For more severe or long-lasting traction alopecia, it’s best to talk to your healthcare provider or schedule an appointment with a dermatologist. 

If you have bumps on your scalp, skin irritation, tenderness or inflammation because of traction alopecia, your healthcare provider may prescribe medication. Medications used to treat traction alopecia include:

  • Topical or oral antibiotics

  • Topical or injectable corticosteroids

If you’re prescribed medication for traction alopecia, make sure to closely follow the instructions provided by your healthcare provider.

If you have noticeable hair loss from traction alopecia, using a medication such as minoxidil may help to stimulate hair growth and restore your hair faster.

Minoxidil is a topical medication that you can apply directly to areas of your scalp with significant hair loss. We offer a specially formulated 2% minoxidil for women that’s ideal for promoting hair growth and regrowing hair in affected areas of your scalp.

Most cases of traction alopecia can be treated using the options above. However, when traction alopecia becomes advanced, it can cause permanent scarring that stops your hair from growing back normally.

Once scarring has developed on your scalp, treatments like minoxidil may no longer be effective at stimulating hair growth. 

If you have advanced traction alopecia that’s caused permanent hair loss, you may need to use hair transplant surgery to restore your hair. 

This surgery involves transplanting hair follicles from the back and sides of your scalp to areas with noticeable hair loss. Although it’s effective, it can cost several thousand dollars, making it important to treat traction alopecia before it can cause scarring to develop. 

To prevent traction alopecia, try to avoid putting excess pressure on your hair. You can do this using the techniques listed above, such as avoiding hairstyles that involve pulling on your hair, wearing your hair down often and being careful with hair styling products.

If you notice traction alopecia developing, make sure to take action as soon as possible to stop it from worsening.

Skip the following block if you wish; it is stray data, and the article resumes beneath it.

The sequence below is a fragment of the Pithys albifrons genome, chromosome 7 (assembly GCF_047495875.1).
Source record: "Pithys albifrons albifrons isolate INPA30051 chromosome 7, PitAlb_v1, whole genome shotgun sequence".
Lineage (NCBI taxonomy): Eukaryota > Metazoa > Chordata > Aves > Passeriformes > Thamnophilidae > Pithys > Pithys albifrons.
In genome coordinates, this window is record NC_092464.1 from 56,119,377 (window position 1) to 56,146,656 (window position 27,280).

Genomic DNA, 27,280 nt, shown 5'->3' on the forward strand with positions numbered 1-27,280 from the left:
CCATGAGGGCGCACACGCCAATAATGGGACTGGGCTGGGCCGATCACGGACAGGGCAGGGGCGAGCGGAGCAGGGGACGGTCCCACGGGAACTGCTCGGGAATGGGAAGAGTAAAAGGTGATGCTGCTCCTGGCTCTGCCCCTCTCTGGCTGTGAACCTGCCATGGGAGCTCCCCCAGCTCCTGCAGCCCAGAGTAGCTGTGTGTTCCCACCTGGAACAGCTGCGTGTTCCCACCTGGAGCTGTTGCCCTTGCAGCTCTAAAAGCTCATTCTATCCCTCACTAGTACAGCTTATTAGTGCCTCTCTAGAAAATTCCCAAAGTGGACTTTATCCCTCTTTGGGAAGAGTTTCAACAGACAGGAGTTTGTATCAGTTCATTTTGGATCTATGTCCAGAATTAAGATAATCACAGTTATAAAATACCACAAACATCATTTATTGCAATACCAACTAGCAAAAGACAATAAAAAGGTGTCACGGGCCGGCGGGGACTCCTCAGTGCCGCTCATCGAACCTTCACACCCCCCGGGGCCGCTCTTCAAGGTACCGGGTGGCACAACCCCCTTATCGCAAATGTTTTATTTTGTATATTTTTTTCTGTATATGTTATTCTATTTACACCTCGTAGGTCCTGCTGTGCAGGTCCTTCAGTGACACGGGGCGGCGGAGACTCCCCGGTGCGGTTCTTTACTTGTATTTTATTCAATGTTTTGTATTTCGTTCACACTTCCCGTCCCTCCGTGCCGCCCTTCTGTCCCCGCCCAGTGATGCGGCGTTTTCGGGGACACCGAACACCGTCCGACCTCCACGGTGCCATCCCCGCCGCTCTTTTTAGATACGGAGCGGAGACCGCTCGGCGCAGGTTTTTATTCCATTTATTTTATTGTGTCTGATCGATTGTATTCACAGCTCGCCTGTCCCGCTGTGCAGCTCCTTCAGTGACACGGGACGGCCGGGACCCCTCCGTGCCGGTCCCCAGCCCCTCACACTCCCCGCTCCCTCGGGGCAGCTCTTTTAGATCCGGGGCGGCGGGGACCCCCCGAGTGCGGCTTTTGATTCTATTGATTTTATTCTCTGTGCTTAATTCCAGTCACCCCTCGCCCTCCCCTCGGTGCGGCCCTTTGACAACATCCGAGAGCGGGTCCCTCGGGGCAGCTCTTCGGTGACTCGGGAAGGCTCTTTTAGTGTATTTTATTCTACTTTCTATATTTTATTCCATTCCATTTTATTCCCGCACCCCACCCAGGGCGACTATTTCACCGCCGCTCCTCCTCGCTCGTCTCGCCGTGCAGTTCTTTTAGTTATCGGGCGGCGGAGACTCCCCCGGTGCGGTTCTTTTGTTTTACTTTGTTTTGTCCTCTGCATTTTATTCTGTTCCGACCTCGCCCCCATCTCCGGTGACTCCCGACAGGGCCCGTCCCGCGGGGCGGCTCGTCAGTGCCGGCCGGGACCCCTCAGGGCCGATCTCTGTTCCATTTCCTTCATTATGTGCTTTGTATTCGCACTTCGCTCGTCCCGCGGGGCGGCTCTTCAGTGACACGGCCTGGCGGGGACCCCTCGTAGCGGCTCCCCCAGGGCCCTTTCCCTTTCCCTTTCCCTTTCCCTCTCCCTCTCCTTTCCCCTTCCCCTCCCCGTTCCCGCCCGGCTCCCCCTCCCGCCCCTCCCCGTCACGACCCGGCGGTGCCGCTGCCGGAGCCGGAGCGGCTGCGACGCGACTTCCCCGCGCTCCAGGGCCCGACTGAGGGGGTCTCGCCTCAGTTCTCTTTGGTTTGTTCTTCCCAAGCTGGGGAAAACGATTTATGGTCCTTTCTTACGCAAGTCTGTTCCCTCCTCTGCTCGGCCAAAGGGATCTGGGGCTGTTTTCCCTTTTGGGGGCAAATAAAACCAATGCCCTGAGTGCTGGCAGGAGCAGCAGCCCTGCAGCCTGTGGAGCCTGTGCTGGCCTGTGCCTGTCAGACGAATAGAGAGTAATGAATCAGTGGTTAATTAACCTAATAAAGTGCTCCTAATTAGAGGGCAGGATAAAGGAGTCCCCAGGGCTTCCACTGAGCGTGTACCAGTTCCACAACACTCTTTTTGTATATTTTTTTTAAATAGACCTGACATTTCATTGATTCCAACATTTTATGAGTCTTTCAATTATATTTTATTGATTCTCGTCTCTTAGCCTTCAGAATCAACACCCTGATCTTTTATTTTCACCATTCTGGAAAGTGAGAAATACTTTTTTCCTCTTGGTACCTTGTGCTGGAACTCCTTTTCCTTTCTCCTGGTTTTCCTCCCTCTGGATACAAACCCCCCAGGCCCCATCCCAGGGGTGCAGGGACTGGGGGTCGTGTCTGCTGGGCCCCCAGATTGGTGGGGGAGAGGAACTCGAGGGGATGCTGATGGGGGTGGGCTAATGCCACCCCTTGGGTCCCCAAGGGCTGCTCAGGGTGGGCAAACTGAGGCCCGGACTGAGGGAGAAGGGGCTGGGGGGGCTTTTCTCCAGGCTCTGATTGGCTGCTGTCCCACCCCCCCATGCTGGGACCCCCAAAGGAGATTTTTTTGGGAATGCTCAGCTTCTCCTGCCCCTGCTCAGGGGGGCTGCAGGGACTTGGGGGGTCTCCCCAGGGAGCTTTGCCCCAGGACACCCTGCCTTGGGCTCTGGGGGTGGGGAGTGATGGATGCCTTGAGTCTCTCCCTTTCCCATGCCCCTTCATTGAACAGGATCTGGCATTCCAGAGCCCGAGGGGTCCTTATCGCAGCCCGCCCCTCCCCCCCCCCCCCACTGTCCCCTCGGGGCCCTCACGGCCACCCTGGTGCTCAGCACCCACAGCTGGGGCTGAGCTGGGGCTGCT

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In Conclusion

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Tight ponytails, braids and other hairstyles that put pressure on your hair all have the potential to cause a type of hair loss called traction alopecia.

While it’s okay to wear your hair in a ponytail, make sure not to pull it too tightly. If you like the way your hair looks when it’s tied back tightly, make sure that you give it plenty of time to rest and recover when you’re at home or asleep.

If you start to experience hairstyle-related hair loss, try to make changes to your hair care and styling habits as soon as you can to promote hair growth and prevent the hair loss from getting worse. 

3 Sources

Hims & Hers has strict sourcing guidelines to ensure our content is accurate and current. We rely on peer-reviewed studies, academic research institutions, and medical associations. We strive to use primary sources and refrain from using tertiary references.

  1. Pulickal, J.K. & Kaliyadan, F. (2020, August 12). Traction Alopecia. StatPearls. Retrieved from
  2. Traction Alopecia. (n.d.). Retrieved from
  3. Billero, V. & Miteva, M. (2018). Traction alopecia: the root of the problem. Clinical, Cosmetic and Investigational Dermatology. 11, 149–159. Retrieved from

This article is for informational purposes only and does not constitute medical advice. The information contained herein is not a substitute for and should never be relied upon for professional medical advice. Always talk to your doctor about the risks and benefits of any treatment. Learn more about our editorial standards here.

Kristin Hall, FNP

Kristin Hall is a board-certified Family Nurse Practitioner with decades of experience in clinical practice and leadership. 

She has an extensive background in Family Medicine as both a front-line healthcare provider and clinical leader through her work as a primary care provider, retail health clinician and as Principal Investigator with the NIH

Certified through the American Nurses Credentialing Center, she brings her expertise in Family Medicine into your home by helping people improve their health and actively participate in their own healthcare. 

Kristin is a St. Louis native and earned her master’s degree in Nursing from St. Louis University, and is also a member of the American Academy of Nurse Practitioners. You can find Kristin on LinkedIn for more information.